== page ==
“We understand that some men from here have troubled you and upset you with their teaching, but we did not send them! So we decided, having come to complete agreement, to send you official representatives, along with our beloved Barnabas and Paul, who have risked their lives for the name of our Lord Jesus Christ. We are sending Judas and Silas to confirm what we have decided concerning your question. For it seemed good to the Holy Spirit and to us to lay no greater burden on you than these few requirements: You must abstain from eating food offered to idols, from consuming blood or the meat of strangled animals, and from sexual immorality. If you do this, you will do well. Farewell.”

Acts 16:1-5: Evangelism and Ecouragement Strategy
"Paul went first to Derbe and then to Lystra, where there was a young disciple named Timothy. His mother was a Jewish believer, but his father was a Greek. Timothy was well thought of by the believers in Lystra and Iconium, so Paul wanted him to join them on their journey. In deference to the Jews of the area, he arranged for Timothy to be circumcised before they left, for everyone knew that his father was a Greek. Then they went from town to town, instructing the believers to follow the decisions made by the apostles and elders in Jerusalem. So the churches were strengthened in their faith and grew larger every day."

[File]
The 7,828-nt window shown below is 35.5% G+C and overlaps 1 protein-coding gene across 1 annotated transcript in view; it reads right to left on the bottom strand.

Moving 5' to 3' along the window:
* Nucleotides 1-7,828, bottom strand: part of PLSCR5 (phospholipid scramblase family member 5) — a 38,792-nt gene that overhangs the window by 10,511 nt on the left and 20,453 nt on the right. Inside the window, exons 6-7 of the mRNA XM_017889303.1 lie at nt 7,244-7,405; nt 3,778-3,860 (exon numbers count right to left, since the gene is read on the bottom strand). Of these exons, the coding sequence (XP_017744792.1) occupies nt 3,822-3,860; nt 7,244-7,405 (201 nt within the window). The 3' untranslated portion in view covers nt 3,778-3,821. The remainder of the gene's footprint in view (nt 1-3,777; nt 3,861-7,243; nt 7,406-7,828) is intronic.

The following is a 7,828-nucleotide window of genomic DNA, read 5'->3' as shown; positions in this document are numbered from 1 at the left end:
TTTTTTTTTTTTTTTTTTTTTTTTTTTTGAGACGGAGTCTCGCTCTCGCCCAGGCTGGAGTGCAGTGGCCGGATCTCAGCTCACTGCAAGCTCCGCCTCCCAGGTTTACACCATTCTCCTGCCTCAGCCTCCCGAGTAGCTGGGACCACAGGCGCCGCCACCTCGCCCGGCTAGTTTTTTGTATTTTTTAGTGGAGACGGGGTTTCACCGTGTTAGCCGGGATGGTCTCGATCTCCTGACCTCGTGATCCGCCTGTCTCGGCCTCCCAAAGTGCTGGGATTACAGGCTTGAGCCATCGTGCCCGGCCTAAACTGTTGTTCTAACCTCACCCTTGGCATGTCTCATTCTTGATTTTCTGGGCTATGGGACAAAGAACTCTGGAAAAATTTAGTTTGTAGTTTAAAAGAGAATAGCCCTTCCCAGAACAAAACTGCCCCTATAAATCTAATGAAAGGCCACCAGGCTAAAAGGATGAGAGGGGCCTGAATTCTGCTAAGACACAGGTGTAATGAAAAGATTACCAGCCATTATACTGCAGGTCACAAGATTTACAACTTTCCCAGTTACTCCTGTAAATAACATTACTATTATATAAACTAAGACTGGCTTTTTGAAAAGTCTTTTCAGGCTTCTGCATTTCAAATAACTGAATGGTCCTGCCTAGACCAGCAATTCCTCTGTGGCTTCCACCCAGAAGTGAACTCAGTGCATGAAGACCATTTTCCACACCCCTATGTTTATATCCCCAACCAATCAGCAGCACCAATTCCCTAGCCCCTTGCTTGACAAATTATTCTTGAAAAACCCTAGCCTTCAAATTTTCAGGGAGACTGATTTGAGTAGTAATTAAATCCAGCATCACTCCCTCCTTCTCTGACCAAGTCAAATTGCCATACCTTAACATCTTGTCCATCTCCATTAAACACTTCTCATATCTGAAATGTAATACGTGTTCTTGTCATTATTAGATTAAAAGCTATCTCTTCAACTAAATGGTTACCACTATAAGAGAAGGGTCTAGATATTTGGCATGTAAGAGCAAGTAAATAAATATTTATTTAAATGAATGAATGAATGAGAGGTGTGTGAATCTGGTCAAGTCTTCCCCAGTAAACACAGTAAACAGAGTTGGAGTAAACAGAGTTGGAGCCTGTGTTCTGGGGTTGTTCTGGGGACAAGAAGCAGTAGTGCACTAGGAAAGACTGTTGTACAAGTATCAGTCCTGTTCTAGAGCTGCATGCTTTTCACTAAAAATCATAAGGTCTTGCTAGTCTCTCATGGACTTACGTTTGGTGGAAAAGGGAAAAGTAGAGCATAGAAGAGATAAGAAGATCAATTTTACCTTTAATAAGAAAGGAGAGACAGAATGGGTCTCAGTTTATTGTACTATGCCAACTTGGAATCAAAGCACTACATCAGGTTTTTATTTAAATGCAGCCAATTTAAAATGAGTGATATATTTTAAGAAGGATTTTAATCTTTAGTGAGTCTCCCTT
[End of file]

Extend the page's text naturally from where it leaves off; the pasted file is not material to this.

2 Timothy 2:102- Leadership Strategy

"Timothy, my dear son, be strong through the grace that God gives you in Christ Jesus. You have heard me teach things that have been confirmed by many reliable witnesses. Now teach these truths to other trustworthy people who will be able to pass them on to others."

The mission of the early church was the same as ours. They existed to reach people for Jesus. It was their planning and action that brought the mission to life. They didn't simply know the mission, they embraced it and lived it out!

The Urgency of the Temporary Errand 

Looking back again at John 20:22, Jesus basically said, ‘My Father sent me on a temporary mission. I have completed it. Now I’m sending you on a temporary mission.’ Jesus is teaching the church that we too are on a temporary mission. It is temporary for two reasons. 1) Jesus will eventually return; and/or 2) we will eventually die. The church doesn’t have time to be complacent. When I read the sentence, “…I am sending you”, I sense an urgency in the language that reflect’s the apostle Paul’s words in 2 Corinthians 6:1-2, 

As God’s partners, we beg you not to accept this marvelous gift of God’s kindness and then ignore it. For God says, “At just the right time, I heard you. On the day of salvation, I helped you,” indeed, the “right time” is now. Today is the day of salvation! 

As a pastor, one of your greatest responsibilities is to lead your church to live out the church's mission. Mission happens when there is Spirit-led planning that is followed with strategy and action. 

At the Unstuck Group, we have the privilege to help facilitate planning retreats that enable teams to build plans that will impact people with the gospel of Jesus Christ. CLICK HERE to learn more!